Global Energy Demand
The global demand for energy has grown significantly over the past few decades. Recent energy demand forecasts from the U.S. Department of Energy highlight how explosive economic growth in developing countries like Brazil, China, India, and Indonesia will create a tremendous strain on global energy reserves, causing overall energy consumption to double by 2040 (Cusick, 2016). While the U.S. Energy Information Administration anticipates that fossil fuels like coal, oil, and natural gas will continue to lead the way as the primary sources of global energy in the coming decades, there are other sources of energy than cannot be overlooked. Since 2015, nearly 72 percent of newly added energy resources have come as a result of renewable energy generation rather than fossil fuels (Givetash, 2020). While renewables have started to make waves within the energy industry, nuclear power is also still a significant part of the global energy portfolio. However, the debate about the future of nuclear energy has been gaining steam in recent years.
As the consequences of increasing levels of greenhouse gas emissions continue to become progressively more visible, some energy experts and even environment advocates have been calling for new efforts to examine the expansion of nuclear energy. It is clear the climate change is becoming an urgent threat for both humanity and the natural environment. While burning fossil fuels releases greenhouse gas emissions into the atmosphere, the production of nuclear power does not emit greenhouse gas emissions. However, nuclear power generation does produce an extremely toxic byproduct known as nuclear waste. Moreover, after a series of catastrophic nuclear power plant meltdowns over the course the history, the overall safety of nuclear power generation has come into question.
The Fukushima Disaster
The most recent nuclear power disaster occurred with the Fukushima nuclear crisis in 2011. In March 2011, an earthquake struck off the coast of Japan and triggered a tsunami that killed nearly 16,000 people. This tsunami also impacted the Fukushima nuclear power plant, causing a massive nuclear meltdown. Thousands of tons of radioactive waste were released from the seriously damaged nuclear plant into the Pacific Ocean (Grossman, 2011). This nuclear disaster shaped new global concerns about how nuclear power plants and radioactive waste could adversely impact human health and marine ecosystems. While Japan took many precautionary steps to limit the spread of radioactive material throughout the environment, environmental experts say that lasting damage will impact environmental systems for the foreseeable future. Following this incident, Japanese political leaders took dramatic steps to shut down all of the country’s 54 nuclear power plants.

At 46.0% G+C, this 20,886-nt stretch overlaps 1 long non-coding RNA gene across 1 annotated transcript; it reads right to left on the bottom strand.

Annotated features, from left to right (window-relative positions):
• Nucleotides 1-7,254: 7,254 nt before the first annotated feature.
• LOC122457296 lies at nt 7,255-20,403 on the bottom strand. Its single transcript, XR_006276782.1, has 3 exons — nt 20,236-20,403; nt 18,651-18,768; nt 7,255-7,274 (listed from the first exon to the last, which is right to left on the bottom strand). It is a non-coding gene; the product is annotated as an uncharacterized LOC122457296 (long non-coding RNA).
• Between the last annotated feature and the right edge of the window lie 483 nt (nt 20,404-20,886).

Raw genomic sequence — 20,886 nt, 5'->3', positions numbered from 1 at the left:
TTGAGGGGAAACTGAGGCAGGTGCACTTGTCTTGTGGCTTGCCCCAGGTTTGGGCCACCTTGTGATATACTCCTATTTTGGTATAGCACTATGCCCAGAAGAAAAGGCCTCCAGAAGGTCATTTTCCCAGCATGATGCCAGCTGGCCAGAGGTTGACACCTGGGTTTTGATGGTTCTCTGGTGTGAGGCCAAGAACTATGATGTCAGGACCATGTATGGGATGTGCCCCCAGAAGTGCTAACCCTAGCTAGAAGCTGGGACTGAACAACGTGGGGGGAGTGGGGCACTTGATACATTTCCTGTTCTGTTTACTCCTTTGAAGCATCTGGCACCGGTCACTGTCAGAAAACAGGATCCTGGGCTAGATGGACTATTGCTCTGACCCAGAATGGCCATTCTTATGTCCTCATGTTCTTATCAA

The Fukushima nuclear power plant disaster may have been a turning point for nuclear energy. New debates around the world have erupted about the future of using nuclear fission to generate power. This debate is even happening in small New England communities like Vernon, Vermont, where a nuclear power plant that once generated about 72 percent of all electricity in Vermont was shut down over safety concerns. In his book Public Meltdown, researcher and author Richard Watts conveys two powerfully contrasting storylines about the Vermont Yankee nuclear power plant.
Nuclear Energy Debate
On one side of the debate, there were the Vermont Yankee supporters who conveyed that this nuclear power plant generated much more than just electricity. They continued to emphasize that this establishment produced vital economic benefits to Vermont and the surrounding communities without emitting harmful greenhouse gases. On the other hand, the opponents of Vermont Yankee argued that this power plant was outdated, unsafe, and owned by Entergy, an untrustworthy out-of-state company. Public Meltdown effectively depicts how these two conflicting narratives influenced potential policy outcomes, which also can be portrayed in other energy dilemmas such as the debate over the use of some forms of renewable energy.
The Vermont Yankee nuclear power plant’s initial 40-year license expired in March 2012. Even though the license agreement had expired, that plant continued to operate because of a series of lawsuits and debates regarding a 20-year license agreement. The opponents wanted the plant to close because of numerous issues regarding the owners of the plant, the archaic design, and more importantly, the safety of the power plant. On August 21, 2007, a cooling tower collapse at Vermont Yankee ignited fierce concerns about the overall safety of the obsolete nuclear plant. This incident sparked the involvement of numerous consumer and environmental advocacy organizations, which played a critical role in spreading the news about Vermont Yankee’s ailing reliability.
Consequently, this resulted in a dramatic negative decline in public opinion towards the power plant. People started to wonder what the condition of the complex nuclear reactor was like if something as simple as a cooling tower could just collapse out of nowhere. However, the situation became even more unsettled for Vermonters when it was revealed that Entergy had lied about the existence of underground pipes that carried radioactive substances under Vermont Yankee. Opponents jumped on the opportunity to expose to the general public that not only was there an antiquated and simply unreliable power plant on Vermont soil, but there was one that was owned by a deceitful corporation. Challengers of Vermont Yankee found this combination of unreliability and dishonesty to be a recipe for disaster.
Economic Benefits of Nuclear Power